Radiologists lose angioplasty, stent procedure volume to cardiologists and surgeons

December 5, 2008

As percutaneous transluminal angioplasty and stent placement replaces bypass surgery in the treatment of peripheral arterial disease, cardiologists and surgeons now are performing far more of the procedures than radiologists, according to research presented Thursday at the RSNA meeting.

As percutaneous transluminal angioplasty and stent placement replaces bypass surgery in the treatment of peripheral arterial disease, cardiologists and surgeons now are performing far more of the procedures than radiologists, according to research presented Thursday at the RSNA meeting.

A study using Medicare databases for 1996 through 2006 showed that the number of percutaneous transluminal angioplasty and stent procedures increased by 213% (from 240 to 751 per 100,000 patients) in that time. During the same decade, bypass surgery saw a 47% decline (from 321 to 170).

The utilization rate of peripheral angioplasty and stenting among surgeons who do the procedures mushroomed by 1095% (from 21 to 251 per 100,000 Medicare beneficiaries). Among cardiologists who perform the procedures, the rate grew by 395% (from 55 to 272 per 100,000). Meanwhile, the utilization rate among radiologists increased by only 24% (from 151 to 187).

In 1996, radiologists performed far more of the procedures than either cardiologists or surgeons.

But the research showed that the market share for radiologists declined in the study period from 63% to 25%, while for cardiologists it climbed from 23% to 36%, and for surgeons the share rose dramatically, from 9% to 33%.

Dr. David Levin, a professor of interventional radiology at the Thomas Jefferson University Hospital's Center for Research on Utilization of Imaging Services, in Philadelphia, who oversaw the study, said that radiologists still have a role in the procedure but added that the situation needs to be monitored.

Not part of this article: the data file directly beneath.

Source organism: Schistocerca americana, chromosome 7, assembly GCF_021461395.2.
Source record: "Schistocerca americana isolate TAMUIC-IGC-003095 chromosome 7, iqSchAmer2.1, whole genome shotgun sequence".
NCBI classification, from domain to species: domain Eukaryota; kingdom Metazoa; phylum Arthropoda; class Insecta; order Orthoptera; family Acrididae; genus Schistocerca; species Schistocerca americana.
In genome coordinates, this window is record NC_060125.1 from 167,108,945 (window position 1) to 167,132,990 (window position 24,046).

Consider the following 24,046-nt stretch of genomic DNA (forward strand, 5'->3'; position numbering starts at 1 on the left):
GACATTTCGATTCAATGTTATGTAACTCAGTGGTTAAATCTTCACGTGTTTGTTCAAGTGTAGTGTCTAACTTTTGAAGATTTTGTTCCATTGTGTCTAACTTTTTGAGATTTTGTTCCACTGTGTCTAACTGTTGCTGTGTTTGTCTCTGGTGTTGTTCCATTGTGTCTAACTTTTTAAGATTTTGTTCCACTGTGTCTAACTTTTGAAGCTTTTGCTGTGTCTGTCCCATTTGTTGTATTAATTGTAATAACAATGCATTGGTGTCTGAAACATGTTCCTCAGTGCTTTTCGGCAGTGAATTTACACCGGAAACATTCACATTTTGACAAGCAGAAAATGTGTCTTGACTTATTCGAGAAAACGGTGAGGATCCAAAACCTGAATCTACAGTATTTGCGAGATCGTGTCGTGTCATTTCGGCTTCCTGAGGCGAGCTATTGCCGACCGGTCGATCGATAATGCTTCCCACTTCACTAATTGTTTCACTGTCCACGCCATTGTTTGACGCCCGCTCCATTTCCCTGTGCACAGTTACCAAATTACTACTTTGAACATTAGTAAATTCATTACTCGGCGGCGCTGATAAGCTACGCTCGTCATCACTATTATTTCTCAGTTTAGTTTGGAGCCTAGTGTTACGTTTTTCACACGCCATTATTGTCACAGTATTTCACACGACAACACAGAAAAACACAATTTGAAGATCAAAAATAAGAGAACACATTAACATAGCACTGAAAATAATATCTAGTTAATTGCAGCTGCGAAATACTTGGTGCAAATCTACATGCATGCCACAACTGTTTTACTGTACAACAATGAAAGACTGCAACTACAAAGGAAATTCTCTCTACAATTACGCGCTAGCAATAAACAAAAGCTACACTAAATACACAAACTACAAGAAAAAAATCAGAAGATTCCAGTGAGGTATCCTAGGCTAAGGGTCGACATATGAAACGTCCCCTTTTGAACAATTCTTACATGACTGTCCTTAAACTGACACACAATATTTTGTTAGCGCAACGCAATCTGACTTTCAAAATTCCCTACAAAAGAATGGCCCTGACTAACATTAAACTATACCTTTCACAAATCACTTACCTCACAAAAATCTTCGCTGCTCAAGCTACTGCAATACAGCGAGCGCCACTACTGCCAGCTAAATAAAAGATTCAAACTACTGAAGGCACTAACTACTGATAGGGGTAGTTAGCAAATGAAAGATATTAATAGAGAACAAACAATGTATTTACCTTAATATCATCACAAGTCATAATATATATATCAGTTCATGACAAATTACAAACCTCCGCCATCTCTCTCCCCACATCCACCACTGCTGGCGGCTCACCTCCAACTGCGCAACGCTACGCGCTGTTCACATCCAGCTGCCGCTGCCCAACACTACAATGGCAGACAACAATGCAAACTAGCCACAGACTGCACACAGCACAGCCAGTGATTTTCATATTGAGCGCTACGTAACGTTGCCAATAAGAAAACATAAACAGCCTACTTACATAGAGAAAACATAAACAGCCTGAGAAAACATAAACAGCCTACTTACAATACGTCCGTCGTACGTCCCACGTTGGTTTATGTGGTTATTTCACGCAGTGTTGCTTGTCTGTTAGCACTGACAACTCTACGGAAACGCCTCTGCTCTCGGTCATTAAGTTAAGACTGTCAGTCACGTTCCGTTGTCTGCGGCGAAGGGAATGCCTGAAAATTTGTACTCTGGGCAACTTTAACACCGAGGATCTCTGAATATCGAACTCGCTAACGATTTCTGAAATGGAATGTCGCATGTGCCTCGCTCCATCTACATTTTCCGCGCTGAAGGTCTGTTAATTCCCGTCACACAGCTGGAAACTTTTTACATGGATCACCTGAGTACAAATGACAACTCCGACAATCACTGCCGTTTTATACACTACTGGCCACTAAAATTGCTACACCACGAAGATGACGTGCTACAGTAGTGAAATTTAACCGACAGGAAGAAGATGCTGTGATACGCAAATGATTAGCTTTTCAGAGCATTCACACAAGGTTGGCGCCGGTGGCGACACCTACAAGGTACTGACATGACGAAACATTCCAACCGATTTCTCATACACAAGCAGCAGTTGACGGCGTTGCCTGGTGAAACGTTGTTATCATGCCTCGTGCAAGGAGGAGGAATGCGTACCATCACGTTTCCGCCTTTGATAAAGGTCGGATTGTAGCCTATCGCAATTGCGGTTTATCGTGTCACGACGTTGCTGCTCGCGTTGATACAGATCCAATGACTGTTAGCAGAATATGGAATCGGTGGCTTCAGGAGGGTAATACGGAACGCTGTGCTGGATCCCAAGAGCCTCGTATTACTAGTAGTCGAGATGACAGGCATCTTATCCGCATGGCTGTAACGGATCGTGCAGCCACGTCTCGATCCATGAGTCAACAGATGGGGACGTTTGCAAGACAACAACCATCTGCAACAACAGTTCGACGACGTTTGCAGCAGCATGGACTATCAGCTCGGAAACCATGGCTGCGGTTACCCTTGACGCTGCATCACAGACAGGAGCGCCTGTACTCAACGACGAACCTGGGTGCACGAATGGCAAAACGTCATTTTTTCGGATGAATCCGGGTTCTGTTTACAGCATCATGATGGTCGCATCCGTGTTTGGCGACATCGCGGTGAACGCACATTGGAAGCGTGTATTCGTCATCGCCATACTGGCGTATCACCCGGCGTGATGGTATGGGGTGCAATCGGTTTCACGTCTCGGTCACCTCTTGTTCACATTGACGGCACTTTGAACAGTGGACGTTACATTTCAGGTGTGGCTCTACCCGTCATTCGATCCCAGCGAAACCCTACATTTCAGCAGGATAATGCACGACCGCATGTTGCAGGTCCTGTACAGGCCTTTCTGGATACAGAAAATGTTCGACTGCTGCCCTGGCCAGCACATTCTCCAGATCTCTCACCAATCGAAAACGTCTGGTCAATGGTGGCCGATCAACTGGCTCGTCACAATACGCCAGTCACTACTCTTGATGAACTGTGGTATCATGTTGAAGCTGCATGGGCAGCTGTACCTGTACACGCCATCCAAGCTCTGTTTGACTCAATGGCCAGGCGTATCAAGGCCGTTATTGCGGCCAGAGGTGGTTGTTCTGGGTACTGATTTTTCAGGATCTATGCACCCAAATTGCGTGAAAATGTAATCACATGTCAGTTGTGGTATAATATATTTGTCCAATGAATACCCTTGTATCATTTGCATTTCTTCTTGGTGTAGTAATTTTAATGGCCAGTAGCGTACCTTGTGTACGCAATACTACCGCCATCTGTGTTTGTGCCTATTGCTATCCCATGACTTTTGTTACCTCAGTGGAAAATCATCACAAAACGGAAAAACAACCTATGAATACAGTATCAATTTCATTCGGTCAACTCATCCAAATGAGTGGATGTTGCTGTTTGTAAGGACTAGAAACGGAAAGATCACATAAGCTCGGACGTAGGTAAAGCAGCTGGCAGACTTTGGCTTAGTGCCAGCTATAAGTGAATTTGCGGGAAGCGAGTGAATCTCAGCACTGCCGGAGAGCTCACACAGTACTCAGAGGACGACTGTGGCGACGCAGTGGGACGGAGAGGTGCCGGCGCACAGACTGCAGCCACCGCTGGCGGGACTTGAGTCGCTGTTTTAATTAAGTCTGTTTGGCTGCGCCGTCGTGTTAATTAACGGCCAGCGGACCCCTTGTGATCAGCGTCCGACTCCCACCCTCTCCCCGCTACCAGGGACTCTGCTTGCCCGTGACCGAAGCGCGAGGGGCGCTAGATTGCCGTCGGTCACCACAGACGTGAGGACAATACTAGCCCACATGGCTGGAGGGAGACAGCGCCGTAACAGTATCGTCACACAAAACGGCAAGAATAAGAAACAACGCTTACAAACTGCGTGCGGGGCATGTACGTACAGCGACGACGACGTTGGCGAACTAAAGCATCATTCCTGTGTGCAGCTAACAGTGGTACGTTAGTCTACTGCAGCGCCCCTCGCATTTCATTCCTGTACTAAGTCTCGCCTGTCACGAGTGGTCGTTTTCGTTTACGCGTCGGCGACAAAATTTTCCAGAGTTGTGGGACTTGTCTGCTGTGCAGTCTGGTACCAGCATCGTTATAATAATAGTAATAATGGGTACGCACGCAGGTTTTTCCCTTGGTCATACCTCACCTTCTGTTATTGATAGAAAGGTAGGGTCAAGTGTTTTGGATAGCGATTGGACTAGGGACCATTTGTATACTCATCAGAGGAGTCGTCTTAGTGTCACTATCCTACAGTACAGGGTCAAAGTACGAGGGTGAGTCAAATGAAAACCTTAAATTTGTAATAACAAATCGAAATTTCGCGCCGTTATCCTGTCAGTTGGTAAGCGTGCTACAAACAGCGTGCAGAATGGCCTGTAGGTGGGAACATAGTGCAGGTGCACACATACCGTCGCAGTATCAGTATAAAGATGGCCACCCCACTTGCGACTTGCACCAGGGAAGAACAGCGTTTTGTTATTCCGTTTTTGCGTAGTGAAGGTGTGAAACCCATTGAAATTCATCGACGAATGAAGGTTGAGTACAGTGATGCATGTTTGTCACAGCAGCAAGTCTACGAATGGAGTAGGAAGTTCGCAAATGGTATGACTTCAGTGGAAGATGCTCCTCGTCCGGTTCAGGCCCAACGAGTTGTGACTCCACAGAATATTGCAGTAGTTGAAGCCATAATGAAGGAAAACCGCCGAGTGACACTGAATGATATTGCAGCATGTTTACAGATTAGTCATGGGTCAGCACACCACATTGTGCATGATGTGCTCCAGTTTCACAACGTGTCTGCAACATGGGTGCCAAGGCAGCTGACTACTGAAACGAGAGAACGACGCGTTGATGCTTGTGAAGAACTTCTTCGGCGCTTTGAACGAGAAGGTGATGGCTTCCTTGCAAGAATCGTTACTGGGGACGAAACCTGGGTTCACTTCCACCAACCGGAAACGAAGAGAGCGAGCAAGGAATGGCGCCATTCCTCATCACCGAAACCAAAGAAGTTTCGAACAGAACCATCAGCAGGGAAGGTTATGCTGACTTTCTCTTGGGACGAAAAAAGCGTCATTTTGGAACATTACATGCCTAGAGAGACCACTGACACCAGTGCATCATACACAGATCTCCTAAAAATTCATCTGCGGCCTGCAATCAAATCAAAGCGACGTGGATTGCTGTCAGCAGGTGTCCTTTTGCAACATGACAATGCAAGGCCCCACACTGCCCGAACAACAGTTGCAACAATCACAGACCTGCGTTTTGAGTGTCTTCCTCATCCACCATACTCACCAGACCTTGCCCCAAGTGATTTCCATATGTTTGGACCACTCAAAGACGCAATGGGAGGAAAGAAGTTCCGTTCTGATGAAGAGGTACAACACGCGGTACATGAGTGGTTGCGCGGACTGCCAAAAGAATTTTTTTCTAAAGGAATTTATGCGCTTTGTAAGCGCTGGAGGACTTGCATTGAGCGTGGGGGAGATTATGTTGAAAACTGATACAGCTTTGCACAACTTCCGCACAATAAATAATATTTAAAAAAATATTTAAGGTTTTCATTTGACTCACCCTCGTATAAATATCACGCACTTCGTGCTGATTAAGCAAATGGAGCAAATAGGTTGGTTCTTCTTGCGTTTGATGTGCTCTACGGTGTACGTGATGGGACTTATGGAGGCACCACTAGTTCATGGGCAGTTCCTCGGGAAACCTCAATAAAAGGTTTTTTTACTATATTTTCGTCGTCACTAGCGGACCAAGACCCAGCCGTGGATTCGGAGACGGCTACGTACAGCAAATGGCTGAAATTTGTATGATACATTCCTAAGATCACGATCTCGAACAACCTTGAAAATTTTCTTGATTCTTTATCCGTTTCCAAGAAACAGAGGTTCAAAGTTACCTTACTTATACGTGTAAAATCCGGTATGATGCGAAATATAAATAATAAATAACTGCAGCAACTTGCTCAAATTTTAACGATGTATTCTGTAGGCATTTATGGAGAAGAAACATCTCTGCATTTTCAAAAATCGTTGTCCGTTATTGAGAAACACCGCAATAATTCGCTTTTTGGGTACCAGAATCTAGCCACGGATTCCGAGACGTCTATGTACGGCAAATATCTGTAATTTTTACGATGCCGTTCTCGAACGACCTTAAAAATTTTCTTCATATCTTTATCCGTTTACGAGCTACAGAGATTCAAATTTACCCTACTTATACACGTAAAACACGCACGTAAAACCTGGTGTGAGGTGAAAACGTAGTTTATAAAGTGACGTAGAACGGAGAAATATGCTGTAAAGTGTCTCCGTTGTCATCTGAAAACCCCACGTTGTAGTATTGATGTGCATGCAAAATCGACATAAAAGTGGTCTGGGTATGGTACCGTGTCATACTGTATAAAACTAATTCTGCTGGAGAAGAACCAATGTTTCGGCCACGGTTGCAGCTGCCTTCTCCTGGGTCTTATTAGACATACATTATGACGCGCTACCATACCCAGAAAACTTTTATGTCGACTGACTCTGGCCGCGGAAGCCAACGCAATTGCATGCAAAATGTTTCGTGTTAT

"The only logical explanation would appear to be self-referral," he said of the dropoff.

When questioned further about the declining number of radiologists doing the procedure, Levin responded that fewer residents are going into the intervention subspecialty.

"We have to keep fighting the battle against self-referral in all areas of radiology," Levin said.

He noted that self-referral inevitably leads to overutilization.

But Dr. R. Torrance Andrews, an associate professor and chief of vascular and interventional radiology at the University of Washington Medical Center in Seattle, disagreed with Levin's conclusion, asserting that surgeons and cardiologists are simply becoming more aggressive in going after patients in need of such treatment.

"We're not reaching out and mining these patients," Andrews said. "They're just better at getting patients into the system than we are."

Levin responded that, unlike interventional radiologists, cardiologists and surgeons are primary care physicians.

But Andrews predicted the death of interventional radiology unless radiologists step up their efforts to do more of the procedures.